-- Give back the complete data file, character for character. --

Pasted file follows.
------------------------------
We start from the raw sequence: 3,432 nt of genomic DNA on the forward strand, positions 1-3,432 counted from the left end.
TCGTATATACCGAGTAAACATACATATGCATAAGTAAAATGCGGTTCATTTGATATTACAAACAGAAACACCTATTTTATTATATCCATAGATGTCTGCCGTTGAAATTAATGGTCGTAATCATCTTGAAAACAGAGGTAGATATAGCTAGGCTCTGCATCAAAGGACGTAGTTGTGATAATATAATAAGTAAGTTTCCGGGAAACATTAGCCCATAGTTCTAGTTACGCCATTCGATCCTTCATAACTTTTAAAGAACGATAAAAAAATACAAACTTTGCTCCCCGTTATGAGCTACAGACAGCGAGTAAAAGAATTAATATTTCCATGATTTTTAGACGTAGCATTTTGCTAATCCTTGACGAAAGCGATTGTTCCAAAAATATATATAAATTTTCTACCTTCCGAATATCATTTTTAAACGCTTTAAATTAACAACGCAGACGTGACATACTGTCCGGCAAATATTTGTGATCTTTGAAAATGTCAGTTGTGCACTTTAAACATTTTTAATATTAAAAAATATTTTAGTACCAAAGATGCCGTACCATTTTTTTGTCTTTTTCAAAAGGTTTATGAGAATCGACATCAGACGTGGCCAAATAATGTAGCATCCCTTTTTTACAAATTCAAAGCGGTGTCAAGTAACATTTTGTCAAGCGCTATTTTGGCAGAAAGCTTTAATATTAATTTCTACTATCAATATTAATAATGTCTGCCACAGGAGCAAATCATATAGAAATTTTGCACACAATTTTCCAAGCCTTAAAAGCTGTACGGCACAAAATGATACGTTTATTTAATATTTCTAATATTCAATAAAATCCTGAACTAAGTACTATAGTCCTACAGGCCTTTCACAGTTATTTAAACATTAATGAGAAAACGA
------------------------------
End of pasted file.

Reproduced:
We start from the raw sequence: 3,432 nt of genomic DNA on the forward strand, positions 1-3,432 counted from the left end.
TCGTATATACCGAGTAAACATACATATGCATAAGTAAAATGCGGTTCATTTGATATTACAAACAGAAACACCTATTTTATTATATCCATAGATGTCTGCCGTTGAAATTAATGGTCGTAATCATCTTGAAAACAGAGGTAGATATAGCTAGGCTCTGCATCAAAGGACGTAGTTGTGATAATATAATAAGTAAGTTTCCGGGAAACATTAGCCCATAGTTCTAGTTACGCCATTCGATCCTTCATAACTTTTAAAGAACGATAAAAAAATACAAACTTTGCTCCCCGTTATGAGCTACAGACAGCGAGTAAAAGAATTAATATTTCCATGATTTTTAGACGTAGCATTTTGCTAATCCTTGACGAAAGCGATTGTTCCAAAAATATATATAAATTTTCTACCTTCCGAATATCATTTTTAAACGCTTTAAATTAACAACGCAGACGTGACATACTGTCCGGCAAATATTTGTGATCTTTGAAAATGTCAGTTGTGCACTTTAAACATTTTTAATATTAAAAAATATTTTAGTACCAAAGATGCCGTACCATTTTTTTGTCTTTTTCAAAAGGTTTATGAGAATCGACATCAGACGTGGCCAAATAATGTAGCATCCCTTTTTTACAAATTCAAAGCGGTGTCAAGTAACATTTTGTCAAGCGCTATTTTGGCAGAAAGCTTTAATATTAATTTCTACTATCAATATTAATAATGTCTGCCACAGGAGCAAATCATATAGAAATTTTGCACACAATTTTCCAAGCCTTAAAAGCTGTACGGCACAAAATGATACGTTTATTTAATATTTCTAATATTCAATAAAATCCTGAACTAAGTACTATAGTCCTACAGGCCTTTCACAGTTATTTAAACATTAATGAGAAAACGA